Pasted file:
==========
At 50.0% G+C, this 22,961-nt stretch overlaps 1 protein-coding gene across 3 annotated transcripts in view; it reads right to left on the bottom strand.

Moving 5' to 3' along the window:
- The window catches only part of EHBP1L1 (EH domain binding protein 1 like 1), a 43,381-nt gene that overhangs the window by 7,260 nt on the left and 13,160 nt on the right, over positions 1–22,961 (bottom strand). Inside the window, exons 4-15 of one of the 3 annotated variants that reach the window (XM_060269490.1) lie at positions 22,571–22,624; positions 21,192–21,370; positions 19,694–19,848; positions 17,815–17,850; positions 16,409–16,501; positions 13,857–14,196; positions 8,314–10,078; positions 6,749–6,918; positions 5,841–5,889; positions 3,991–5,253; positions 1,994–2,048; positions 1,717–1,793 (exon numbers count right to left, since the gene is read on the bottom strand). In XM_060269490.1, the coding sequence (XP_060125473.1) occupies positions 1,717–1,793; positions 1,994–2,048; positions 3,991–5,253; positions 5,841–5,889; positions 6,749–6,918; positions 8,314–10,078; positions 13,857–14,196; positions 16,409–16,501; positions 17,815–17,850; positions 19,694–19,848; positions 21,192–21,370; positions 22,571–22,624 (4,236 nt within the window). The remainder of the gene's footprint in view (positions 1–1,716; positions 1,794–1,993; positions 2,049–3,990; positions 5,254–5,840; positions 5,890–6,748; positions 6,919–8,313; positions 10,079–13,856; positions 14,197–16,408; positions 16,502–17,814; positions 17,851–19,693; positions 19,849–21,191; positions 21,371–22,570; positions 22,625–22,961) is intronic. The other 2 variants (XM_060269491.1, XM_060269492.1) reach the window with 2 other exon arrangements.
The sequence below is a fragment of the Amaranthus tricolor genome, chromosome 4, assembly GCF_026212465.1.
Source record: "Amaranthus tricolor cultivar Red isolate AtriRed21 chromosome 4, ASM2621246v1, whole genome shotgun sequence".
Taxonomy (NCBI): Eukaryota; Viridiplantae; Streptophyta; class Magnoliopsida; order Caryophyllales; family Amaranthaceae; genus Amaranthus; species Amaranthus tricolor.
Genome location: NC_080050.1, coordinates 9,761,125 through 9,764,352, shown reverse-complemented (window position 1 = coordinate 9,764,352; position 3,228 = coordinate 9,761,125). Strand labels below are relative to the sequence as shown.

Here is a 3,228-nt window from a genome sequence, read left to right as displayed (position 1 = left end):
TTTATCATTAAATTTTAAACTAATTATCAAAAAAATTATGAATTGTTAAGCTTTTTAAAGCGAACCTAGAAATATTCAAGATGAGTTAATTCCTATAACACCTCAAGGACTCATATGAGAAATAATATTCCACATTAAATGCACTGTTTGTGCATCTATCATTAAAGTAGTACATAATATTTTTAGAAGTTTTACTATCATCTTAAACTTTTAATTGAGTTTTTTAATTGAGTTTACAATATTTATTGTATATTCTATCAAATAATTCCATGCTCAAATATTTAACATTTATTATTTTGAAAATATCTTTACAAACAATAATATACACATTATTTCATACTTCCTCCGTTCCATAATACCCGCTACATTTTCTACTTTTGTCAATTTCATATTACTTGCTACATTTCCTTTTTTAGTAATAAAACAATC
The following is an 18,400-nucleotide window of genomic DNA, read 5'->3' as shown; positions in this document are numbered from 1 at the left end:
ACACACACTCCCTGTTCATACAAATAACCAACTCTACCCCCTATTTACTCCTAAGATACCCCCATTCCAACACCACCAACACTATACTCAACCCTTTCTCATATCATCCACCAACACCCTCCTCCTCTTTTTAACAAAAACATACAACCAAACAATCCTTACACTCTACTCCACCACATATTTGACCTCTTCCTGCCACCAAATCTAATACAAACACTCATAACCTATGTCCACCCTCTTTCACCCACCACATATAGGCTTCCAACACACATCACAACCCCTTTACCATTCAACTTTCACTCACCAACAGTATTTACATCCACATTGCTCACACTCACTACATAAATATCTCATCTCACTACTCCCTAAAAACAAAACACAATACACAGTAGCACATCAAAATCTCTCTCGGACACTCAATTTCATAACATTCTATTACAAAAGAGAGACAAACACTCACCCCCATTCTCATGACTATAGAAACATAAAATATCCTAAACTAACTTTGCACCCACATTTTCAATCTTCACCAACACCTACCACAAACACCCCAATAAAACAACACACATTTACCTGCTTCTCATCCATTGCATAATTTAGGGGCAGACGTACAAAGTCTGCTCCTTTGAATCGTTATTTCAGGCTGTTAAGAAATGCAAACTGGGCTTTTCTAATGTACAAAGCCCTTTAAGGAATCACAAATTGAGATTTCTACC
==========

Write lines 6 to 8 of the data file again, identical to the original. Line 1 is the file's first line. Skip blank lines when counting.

Taxonomy (NCBI): Eukaryota; Viridiplantae; Streptophyta; class Magnoliopsida; order Caryophyllales; family Amaranthaceae; genus Amaranthus; species Amaranthus tricolor.
Genome location: NC_080050.1, coordinates 9,761,125 through 9,764,352, shown reverse-complemented (window position 1 = coordinate 9,764,352; position 3,228 = coordinate 9,761,125). Strand labels below are relative to the sequence as shown.

Here is a 3,228-nt window from a genome sequence, read left to right as displayed (position 1 = left end):